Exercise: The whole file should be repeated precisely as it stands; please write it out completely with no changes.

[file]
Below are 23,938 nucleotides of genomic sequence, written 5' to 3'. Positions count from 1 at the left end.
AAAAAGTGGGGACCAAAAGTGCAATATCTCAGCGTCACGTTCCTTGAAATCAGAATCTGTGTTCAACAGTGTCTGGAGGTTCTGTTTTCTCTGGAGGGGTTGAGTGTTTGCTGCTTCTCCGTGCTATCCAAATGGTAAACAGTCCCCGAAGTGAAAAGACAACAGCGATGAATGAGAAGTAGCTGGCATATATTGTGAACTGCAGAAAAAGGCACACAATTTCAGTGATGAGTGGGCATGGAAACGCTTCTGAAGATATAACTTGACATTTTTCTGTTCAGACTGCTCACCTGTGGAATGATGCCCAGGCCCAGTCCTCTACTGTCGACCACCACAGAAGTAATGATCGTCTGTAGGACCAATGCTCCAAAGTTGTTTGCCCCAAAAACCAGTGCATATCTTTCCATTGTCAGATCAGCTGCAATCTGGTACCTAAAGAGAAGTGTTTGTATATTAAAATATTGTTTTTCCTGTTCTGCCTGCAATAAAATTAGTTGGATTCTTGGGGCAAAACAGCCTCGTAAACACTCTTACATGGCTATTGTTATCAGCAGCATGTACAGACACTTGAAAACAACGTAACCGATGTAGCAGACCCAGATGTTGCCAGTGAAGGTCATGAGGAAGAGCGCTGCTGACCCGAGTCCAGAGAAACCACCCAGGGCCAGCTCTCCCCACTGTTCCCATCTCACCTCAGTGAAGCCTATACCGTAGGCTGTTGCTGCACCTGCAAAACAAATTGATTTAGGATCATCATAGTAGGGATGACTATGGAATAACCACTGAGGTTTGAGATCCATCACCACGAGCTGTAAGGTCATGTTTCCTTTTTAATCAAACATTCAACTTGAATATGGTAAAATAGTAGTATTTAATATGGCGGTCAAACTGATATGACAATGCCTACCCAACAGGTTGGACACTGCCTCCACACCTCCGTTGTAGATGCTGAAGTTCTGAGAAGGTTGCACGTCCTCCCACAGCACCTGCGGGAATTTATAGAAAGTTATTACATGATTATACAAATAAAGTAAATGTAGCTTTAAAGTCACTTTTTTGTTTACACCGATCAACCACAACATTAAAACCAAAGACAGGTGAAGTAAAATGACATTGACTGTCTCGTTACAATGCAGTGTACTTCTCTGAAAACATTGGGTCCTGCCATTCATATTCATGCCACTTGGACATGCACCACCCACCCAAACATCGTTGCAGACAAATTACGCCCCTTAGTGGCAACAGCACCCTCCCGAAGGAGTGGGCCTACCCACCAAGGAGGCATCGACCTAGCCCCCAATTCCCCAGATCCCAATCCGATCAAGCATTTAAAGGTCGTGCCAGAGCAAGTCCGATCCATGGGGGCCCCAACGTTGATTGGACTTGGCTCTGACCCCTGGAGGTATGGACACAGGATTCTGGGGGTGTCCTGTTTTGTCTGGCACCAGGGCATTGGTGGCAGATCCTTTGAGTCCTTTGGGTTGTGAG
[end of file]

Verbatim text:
Below are 23,938 nucleotides of genomic sequence, written 5' to 3'. Positions count from 1 at the left end.
AAAAAGTGGGGACCAAAAGTGCAATATCTCAGCGTCACGTTCCTTGAAATCAGAATCTGTGTTCAACAGTGTCTGGAGGTTCTGTTTTCTCTGGAGGGGTTGAGTGTTTGCTGCTTCTCCGTGCTATCCAAATGGTAAACAGTCCCCGAAGTGAAAAGACAACAGCGATGAATGAGAAGTAGCTGGCATATATTGTGAACTGCAGAAAAAGGCACACAATTTCAGTGATGAGTGGGCATGGAAACGCTTCTGAAGATATAACTTGACATTTTTCTGTTCAGACTGCTCACCTGTGGAATGATGCCCAGGCCCAGTCCTCTACTGTCGACCACCACAGAAGTAATGATCGTCTGTAGGACCAATGCTCCAAAGTTGTTTGCCCCAAAAACCAGTGCATATCTTTCCATTGTCAGATCAGCTGCAATCTGGTACCTAAAGAGAAGTGTTTGTATATTAAAATATTGTTTTTCCTGTTCTGCCTGCAATAAAATTAGTTGGATTCTTGGGGCAAAACAGCCTCGTAAACACTCTTACATGGCTATTGTTATCAGCAGCATGTACAGACACTTGAAAACAACGTAACCGATGTAGCAGACCCAGATGTTGCCAGTGAAGGTCATGAGGAAGAGCGCTGCTGACCCGAGTCCAGAGAAACCACCCAGGGCCAGCTCTCCCCACTGTTCCCATCTCACCTCAGTGAAGCCTATACCGTAGGCTGTTGCTGCACCTGCAAAACAAATTGATTTAGGATCATCATAGTAGGGATGACTATGGAATAACCACTGAGGTTTGAGATCCATCACCACGAGCTGTAAGGTCATGTTTCCTTTTTAATCAAACATTCAACTTGAATATGGTAAAATAGTAGTATTTAATATGGCGGTCAAACTGATATGACAATGCCTACCCAACAGGTTGGACACTGCCTCCACACCTCCGTTGTAGATGCTGAAGTTCTGAGAAGGTTGCACGTCCTCCCACAGCACCTGCGGGAATTTATAGAAAGTTATTACATGATTATACAAATAAAGTAAATGTAGCTTTAAAGTCACTTTTTTGTTTACACCGATCAACCACAACATTAAAACCAAAGACAGGTGAAGTAAAATGACATTGACTGTCTCGTTACAATGCAGTGTACTTCTCTGAAAACATTGGGTCCTGCCATTCATATTCATGCCACTTGGACATGCACCACCCACCCAAACATCGTTGCAGACAAATTACGCCCCTTAGTGGCAACAGCACCCTCCCGAAGGAGTGGGCCTACCCACCAAGGAGGCATCGACCTAGCCCCCAATTCCCCAGATCCCAATCCGATCAAGCATTTAAAGGTCGTGCCAGAGCAAGTCCGATCCATGGGGGCCCCAACGTTGATTGGACTTGGCTCTGACCCCTGGAGGTATGGACACAGGATTCTGGGGGTGTCCTGTTTTGTCTGGCACCAGGGCATTGGTGGCAGATCCTTTGAGTCCTTTGGGTTGTGAG